Occasionally, she'd run into old friends and acquaintances at the grocery store, automatically responding "fine" when they'd ask how she was doing. "They don't know how to act. It's painful," she says. "If I bring it up, it's OK. I want to bring it up first." She only has three friends left from her previous life, old neighbors who kept in touch. When she runs into others, "They say they'll reconnect but they never do."

It took meeting someone new to really bring Lisa back to the living. "I don't go places myself," she says, but on a whim in April, she borrowed the keys to a friend's vacation home in Venice and went on a solo weekend trip. When she got there, she called a cab and went to a place called Sharkey's Bar. Immediately feeling uncomfortable, she got a drink and found a solitary spot to look out over the water.

A man approached her and asked, "Do you see any sharks?" His New England accent was immediately apparent. Steve, a widower, had lost his wife two years earlier and was in town from Massachusetts, visiting his siblings and their ailing mother. Lisa met the family, also at the bar, and she and Steve danced all night. "I felt in my heart my son had a lot to do with it. He'd want me to go on."

It wasn't easy, however, to let go of her grief. "At first, I felt that if I got better, I'd forget my son. I would feel guilty having fun. After three years, I've learned to live with it. I don't have a choice. In my heart, I wish to God it never happened."

But she continued to let her life happen, and since Steve's entered it, she says she's cut back on her anti-depressants by half. Lisa hasn't been back to work since she quit her job at the hospital. She recently came across a listing for a mentoring position that piqued her interest; she is considering applying. But she's held off on that; she's been traveling often to her native Massachusetts, considering relocating back to the Great Northeast. "Not to run away," she says, but to carry on.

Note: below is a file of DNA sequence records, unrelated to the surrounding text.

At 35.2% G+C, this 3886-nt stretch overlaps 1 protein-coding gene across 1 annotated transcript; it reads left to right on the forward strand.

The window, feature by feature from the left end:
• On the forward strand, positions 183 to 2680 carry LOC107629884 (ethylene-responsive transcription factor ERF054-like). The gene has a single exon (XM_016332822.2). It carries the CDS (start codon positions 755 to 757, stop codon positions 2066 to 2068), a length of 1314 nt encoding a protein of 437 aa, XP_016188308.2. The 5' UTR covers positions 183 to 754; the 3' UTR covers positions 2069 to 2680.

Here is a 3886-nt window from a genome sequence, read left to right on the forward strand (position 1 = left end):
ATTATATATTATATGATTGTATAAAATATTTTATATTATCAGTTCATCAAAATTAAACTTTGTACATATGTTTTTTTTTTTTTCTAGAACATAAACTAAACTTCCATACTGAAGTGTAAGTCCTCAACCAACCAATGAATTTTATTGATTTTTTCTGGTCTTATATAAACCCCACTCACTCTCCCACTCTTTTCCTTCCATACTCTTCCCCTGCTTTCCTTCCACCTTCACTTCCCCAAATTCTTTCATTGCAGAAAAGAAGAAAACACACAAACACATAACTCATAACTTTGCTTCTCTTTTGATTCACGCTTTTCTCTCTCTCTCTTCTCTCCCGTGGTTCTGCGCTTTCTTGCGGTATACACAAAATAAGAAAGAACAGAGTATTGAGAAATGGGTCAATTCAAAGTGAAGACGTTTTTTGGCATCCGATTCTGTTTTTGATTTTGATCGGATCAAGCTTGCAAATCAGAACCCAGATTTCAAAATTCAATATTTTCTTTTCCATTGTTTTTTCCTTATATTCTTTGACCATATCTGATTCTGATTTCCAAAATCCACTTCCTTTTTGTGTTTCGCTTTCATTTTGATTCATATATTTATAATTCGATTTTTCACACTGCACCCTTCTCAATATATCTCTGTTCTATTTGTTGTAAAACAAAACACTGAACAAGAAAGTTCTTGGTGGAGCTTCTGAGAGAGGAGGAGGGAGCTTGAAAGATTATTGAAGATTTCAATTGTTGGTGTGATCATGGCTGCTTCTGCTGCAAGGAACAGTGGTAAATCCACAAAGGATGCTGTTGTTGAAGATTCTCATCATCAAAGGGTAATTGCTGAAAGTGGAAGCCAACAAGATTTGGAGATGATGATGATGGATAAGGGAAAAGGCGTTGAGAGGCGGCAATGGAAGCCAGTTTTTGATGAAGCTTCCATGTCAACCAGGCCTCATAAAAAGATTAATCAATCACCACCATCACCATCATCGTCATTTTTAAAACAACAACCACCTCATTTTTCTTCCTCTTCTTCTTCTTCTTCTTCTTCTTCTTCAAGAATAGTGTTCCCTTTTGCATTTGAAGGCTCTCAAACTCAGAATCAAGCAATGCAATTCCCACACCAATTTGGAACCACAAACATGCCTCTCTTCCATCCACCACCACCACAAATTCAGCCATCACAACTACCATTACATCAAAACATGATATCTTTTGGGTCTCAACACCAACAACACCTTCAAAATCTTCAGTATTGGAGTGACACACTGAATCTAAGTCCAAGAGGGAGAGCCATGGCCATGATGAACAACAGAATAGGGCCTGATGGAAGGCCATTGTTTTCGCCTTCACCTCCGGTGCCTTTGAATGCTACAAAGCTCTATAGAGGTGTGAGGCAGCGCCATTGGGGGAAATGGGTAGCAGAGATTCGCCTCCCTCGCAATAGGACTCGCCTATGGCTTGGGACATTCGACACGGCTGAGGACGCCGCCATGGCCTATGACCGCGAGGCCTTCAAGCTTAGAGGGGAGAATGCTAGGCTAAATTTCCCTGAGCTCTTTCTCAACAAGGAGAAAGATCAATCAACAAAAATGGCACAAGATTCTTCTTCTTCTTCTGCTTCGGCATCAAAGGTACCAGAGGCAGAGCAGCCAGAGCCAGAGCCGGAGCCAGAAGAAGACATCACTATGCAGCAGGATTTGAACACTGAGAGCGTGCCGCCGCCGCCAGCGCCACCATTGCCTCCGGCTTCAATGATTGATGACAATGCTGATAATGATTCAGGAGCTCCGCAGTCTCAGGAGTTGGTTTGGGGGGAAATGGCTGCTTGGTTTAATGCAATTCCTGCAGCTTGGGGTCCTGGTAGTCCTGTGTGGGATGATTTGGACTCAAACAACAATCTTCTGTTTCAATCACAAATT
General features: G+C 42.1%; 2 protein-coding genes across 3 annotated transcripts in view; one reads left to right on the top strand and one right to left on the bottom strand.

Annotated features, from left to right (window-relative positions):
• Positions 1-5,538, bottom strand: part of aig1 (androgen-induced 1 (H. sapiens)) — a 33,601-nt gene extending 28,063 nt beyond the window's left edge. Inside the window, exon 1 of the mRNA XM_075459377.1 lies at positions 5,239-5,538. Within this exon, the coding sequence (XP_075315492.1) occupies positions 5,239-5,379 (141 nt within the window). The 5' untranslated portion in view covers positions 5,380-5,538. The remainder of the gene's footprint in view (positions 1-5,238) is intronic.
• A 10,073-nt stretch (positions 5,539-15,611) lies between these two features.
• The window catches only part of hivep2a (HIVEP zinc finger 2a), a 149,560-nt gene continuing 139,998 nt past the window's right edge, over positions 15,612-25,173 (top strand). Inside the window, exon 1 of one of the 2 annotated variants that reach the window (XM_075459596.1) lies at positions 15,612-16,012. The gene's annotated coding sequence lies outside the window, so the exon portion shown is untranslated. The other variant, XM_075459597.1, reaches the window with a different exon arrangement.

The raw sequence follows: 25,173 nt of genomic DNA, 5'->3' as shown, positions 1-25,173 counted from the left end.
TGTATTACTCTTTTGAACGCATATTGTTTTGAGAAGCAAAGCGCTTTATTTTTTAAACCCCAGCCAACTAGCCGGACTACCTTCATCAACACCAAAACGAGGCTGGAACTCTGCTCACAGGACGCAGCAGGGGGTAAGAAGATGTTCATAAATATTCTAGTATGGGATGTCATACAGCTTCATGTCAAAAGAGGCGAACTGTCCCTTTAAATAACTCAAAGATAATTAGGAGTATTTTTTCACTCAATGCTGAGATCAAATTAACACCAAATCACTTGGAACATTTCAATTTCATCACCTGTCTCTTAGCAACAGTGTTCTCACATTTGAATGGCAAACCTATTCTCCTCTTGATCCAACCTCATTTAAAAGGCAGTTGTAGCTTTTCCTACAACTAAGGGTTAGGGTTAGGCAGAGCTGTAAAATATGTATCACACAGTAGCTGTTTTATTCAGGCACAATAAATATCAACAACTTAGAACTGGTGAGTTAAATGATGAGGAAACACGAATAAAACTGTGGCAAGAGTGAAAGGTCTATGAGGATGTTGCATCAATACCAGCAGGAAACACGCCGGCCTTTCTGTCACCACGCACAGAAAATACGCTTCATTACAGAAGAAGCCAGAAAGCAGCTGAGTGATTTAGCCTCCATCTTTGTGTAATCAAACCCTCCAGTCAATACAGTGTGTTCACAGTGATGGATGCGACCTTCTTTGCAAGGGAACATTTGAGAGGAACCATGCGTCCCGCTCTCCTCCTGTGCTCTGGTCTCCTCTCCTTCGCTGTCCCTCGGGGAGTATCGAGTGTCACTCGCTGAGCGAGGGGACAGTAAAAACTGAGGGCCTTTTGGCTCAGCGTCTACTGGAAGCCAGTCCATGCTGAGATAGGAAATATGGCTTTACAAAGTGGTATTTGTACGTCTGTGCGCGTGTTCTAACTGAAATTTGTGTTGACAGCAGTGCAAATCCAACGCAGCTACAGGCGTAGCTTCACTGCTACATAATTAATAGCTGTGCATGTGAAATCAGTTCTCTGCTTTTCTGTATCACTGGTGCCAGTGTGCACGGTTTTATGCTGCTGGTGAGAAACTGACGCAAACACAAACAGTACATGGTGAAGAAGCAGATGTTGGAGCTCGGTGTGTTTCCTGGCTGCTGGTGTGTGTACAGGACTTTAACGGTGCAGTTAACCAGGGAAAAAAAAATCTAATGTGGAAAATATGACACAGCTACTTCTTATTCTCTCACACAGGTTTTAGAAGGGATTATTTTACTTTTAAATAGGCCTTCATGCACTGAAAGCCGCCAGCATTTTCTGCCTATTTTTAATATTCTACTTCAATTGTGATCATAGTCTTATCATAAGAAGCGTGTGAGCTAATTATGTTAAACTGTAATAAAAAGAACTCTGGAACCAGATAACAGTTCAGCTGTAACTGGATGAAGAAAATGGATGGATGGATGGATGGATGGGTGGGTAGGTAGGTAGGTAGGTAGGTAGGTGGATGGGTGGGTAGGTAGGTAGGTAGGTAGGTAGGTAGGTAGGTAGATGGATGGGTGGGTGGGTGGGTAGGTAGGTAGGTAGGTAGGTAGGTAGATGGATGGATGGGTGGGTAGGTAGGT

As of late, she's found herself giving away P.J's possessions, such as clothing, to mostly random people. She gave Steve, who plays the mandolin, P.J.'s violin.

"It's something in a million years you never understand or get over," Pyche says. But at this point, "I feel like I can help people where I was three years ago."

Lisa still buys presents for P.J. on birthdays and holidays, and gives donations to MADD, an organization she's leaned on constantly. "You need to talk to people who understand and don't form opinions, who focus on the positive of your child." She submits stories to MADD and Broken Hearts Living Hope, a newsletter for anyone who's lost a loved one. And though she never particularly cared for tattoos, she got one of a butterfly, "the universal symbol for loss," on her left shoulder.

Lisa is curious about couples who've been able to stay married for more than 40 years. "Divorce rates are so high now. People don't believe in the institution of marriage anymore." 

Editor's note: A previous version of this article gave the wrong name of Lisa Pyche's current residence.